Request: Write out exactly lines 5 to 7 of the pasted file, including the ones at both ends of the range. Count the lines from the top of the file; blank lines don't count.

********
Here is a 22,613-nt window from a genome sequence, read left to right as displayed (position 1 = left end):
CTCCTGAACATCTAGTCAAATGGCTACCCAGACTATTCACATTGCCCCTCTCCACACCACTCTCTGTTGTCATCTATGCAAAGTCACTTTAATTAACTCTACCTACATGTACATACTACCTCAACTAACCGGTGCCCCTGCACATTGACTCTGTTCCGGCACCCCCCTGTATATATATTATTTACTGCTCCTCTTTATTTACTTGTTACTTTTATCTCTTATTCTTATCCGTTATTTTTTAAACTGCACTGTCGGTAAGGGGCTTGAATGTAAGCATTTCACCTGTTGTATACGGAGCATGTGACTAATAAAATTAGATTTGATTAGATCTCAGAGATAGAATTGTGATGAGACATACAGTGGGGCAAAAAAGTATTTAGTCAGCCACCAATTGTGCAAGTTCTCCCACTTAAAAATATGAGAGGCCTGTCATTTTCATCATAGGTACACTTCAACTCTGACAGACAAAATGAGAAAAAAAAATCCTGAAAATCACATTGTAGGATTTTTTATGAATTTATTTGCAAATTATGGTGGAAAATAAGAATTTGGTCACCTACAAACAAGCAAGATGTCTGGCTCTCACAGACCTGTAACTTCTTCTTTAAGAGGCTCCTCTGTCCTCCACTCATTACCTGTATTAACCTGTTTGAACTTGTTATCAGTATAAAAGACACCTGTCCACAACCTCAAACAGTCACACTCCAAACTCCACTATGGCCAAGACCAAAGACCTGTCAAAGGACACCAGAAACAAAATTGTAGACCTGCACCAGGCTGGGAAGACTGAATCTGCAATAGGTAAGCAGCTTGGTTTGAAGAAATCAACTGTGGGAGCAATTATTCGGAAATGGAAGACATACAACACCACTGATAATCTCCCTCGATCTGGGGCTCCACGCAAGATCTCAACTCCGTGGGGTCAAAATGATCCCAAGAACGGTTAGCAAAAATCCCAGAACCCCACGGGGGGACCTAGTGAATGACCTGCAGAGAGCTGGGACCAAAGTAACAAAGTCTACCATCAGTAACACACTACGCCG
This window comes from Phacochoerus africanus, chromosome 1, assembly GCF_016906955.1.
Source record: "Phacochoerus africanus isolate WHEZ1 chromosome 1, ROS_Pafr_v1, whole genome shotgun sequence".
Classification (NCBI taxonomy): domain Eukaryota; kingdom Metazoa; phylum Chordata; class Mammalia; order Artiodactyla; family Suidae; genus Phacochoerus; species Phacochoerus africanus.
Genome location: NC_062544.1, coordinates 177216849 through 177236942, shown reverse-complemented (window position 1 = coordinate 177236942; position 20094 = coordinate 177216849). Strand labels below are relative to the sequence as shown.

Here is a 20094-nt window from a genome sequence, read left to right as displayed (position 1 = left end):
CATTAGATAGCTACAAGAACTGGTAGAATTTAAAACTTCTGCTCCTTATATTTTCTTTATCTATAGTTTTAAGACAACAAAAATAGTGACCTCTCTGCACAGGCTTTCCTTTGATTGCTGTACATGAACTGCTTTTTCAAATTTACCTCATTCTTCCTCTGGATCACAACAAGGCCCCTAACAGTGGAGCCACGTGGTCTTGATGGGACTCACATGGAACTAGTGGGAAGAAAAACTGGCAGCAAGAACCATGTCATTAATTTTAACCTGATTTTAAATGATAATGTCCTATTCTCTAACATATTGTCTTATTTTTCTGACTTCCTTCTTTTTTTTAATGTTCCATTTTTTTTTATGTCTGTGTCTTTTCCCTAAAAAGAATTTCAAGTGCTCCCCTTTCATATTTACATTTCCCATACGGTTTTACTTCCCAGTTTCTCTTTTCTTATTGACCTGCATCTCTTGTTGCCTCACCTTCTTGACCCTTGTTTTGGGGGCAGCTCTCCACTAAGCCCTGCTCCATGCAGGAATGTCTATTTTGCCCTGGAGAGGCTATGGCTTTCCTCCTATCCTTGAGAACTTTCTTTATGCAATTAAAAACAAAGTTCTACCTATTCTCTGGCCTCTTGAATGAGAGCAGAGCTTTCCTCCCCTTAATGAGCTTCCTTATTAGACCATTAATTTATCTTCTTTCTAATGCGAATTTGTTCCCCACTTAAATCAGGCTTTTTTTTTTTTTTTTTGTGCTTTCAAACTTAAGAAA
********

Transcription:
Classification (NCBI taxonomy): domain Eukaryota; kingdom Metazoa; phylum Chordata; class Mammalia; order Artiodactyla; family Suidae; genus Phacochoerus; species Phacochoerus africanus.
Genome location: NC_062544.1, coordinates 177216849 through 177236942, shown reverse-complemented (window position 1 = coordinate 177236942; position 20094 = coordinate 177216849). Strand labels below are relative to the sequence as shown.

Here is a 20094-nt window from a genome sequence, read left to right as displayed (position 1 = left end):